Goodwill is the power that propels this process forward. An open heart is the engine that brings it alive. During these ten days we have profound faith that we can fix that which we have broken. We have inner confidence that we can repair our relationships with others and our relationship with God.
Once, when Rebbe Raphael of Bershad, a disciple of the Hasidic Master Pinchas of Koretz, was about to leave for his summer retreat, he asked one of his brother hasidim, Reb Shmuel, to share his carriage with him. Reb Shmuel hesitated to join him saying, “I am afraid I shall crowd you.” Rebbe Raphael then turned to him and remarked, “Let us love each other more, then we shall have a feeling of spaciousness.”
According to the tradition, the courtyard of the Temple was filled to overflowing on Yom Kippur day. Hundred of thousands were packed into the courtyard, with hardly a free inch of space to be found. Yet, at the moment when the High Priest came out of the Holy of Holies to bless the people, everyone fell on their faces in awe, and there was enough space for every person to prostrate fully, despite the lack of place before.
On Yom Kippur, we enter into a state of consciousness that is beyond time and space. We enter into a place where there are endless possibilities. We enter into the Ocean of Boundless Divine Love where all of our sins are washed away.
On Yom Kippur we touch the supernal source of the dynamic force of spiritual optimism. This supernal source is the power of essential goodness to which we have given the name of God. This force of goodness is the Primordial Will which gave birth to all of existence. As the Ari explains in his teachings, God created the universe because He wanted to manifest His infinite light and blessing in a concrete form.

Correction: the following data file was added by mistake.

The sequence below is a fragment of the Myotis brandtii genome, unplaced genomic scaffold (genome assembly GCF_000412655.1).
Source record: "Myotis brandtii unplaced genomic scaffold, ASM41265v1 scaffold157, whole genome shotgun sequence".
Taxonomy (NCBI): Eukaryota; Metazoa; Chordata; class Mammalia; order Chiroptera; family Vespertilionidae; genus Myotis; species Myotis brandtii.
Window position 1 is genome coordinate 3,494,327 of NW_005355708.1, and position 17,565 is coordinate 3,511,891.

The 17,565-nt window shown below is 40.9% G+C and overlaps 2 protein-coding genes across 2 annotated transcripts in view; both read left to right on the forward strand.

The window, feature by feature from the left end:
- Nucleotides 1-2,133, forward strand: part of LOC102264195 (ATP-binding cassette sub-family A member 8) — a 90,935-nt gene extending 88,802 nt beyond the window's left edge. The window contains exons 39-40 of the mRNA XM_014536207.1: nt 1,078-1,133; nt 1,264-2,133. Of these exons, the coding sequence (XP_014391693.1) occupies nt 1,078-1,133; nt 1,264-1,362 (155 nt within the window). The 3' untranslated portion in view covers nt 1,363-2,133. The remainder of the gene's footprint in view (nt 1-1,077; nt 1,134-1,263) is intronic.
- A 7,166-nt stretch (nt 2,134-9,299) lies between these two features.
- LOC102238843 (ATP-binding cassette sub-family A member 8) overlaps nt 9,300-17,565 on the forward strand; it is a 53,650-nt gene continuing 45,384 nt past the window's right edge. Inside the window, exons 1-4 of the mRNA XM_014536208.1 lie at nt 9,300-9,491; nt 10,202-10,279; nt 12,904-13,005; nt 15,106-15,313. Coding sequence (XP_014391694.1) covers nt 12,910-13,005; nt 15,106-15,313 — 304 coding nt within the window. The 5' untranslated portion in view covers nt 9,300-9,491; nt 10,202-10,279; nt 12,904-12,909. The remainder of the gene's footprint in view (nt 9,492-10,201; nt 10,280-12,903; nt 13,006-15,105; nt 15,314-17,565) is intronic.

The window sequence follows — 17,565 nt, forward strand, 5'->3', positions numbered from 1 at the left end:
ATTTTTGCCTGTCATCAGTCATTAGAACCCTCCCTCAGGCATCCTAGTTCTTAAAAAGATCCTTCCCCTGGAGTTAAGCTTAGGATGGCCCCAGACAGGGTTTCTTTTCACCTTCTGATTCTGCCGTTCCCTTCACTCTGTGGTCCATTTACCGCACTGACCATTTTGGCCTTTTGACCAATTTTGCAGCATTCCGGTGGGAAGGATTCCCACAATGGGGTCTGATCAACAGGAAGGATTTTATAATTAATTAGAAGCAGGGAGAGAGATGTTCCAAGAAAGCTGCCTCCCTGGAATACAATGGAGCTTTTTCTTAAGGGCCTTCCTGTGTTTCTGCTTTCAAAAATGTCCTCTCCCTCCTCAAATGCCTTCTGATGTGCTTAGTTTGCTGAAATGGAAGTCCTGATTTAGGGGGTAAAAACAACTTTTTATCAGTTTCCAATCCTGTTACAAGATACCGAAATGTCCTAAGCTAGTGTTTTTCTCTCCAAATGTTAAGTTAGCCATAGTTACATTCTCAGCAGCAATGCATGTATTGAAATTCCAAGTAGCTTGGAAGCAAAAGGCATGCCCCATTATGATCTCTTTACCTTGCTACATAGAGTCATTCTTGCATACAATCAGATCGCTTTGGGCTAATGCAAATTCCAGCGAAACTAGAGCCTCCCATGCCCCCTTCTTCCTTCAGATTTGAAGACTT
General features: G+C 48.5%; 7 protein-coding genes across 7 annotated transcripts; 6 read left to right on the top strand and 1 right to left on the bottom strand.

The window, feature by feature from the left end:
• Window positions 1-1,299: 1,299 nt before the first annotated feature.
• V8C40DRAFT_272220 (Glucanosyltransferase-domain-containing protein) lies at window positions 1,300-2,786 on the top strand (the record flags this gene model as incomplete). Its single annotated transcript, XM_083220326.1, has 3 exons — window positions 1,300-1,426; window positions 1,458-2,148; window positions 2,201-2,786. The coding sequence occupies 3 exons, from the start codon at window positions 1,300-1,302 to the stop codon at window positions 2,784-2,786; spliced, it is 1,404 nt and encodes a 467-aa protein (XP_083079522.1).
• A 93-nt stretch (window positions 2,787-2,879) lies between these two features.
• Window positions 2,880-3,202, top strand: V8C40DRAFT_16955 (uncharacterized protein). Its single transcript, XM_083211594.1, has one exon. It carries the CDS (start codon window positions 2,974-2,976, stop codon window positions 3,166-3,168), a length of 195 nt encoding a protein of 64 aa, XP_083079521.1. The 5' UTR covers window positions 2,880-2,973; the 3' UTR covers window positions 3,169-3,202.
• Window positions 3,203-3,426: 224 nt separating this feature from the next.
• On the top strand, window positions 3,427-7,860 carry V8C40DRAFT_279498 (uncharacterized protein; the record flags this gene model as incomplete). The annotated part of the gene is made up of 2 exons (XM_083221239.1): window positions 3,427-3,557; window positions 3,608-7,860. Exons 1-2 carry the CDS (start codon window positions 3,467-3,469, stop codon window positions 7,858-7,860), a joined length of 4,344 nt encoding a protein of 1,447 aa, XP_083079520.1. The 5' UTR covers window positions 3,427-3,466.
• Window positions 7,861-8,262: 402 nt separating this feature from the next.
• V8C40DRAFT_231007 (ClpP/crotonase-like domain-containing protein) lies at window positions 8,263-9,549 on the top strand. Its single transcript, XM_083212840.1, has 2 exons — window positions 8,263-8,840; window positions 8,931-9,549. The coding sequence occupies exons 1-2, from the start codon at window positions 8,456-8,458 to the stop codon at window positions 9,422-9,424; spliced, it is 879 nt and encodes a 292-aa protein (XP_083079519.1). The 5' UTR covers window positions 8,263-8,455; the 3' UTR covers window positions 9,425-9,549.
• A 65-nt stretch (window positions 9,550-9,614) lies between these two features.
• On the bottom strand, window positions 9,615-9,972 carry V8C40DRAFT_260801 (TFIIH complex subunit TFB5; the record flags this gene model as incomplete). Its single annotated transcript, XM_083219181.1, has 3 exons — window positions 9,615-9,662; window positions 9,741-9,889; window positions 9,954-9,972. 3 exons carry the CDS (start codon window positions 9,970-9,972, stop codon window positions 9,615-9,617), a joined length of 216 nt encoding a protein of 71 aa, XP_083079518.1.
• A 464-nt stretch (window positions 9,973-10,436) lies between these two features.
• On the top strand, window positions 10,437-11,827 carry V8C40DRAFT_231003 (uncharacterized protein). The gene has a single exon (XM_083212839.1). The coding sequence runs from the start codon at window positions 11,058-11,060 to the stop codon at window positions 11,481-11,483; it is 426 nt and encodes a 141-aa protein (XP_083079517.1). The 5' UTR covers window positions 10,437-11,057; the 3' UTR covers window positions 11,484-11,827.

On Yom Kippur we tap into this limitless source of Love and Goodness. We bind ourselves to it with all of our heart, mind and soul. We immerse ourselves in its benevolent radiance. And then we take hold of the dynamic power of spiritual optimism and begin our New Year with courage, faith and hope.
This idea is symbolized on Rosh Hashanah by the tradition of eating an apple dipped in honey while reciting the following blessing: “May it be Your Will to renew for us a good and sweet year.”
This tradition is more than just a positive gesture; it is an act that is filled with spiritual power. We are evoking the Will of God. We are calling out for His compassion and grace. We are yearning for goodness and sweetness. We are striving to be saturated with the sublime sweetness of God’s loving embrace.
In the desert, the Torah tells us (Deuteronomy 32:13) that God made the Children of Israel to “suckle honey out of a rock.” To “suckle honey from a rock” is to know how to access the Divine sweetness that underlies this dense physical reality. This, in a word, is the essence of spiritual optimism. On the Yamim Noraim, we are asking God to give us the wisdom to know how to bring His Divine sweetness into our daily existence. We are asking Him to teach us how to find the good that is present even in the moments of difficulty and hardship in our lives.
Psalm 34:9 declares, “Taste and see that God is good.” It is one thing to believe that God is good; it is quite another thing to taste and see it. To “taste and see” is to recognize in the depths of our heart that God is good, and to receive a direct experience of that goodness. It is by tasting the sweetness of God’s presence and the unique joy of His love that we attain spiritual optimism. It is through the tangible knowledge of the living God that we become filled with confidence and hope.
The Yamim Noraim are a time for intense inner work. They are a chance to connect with the Soul of Israel. They are an opportunity to discover a fresh Divine sweetness. The High Holydays are a unique moment in time when we can draw on the might of God’s awesome power to transform our nation, our people, and ourselves.
Copyright © 2009, by Yoel Glick
first published on 18/9/2009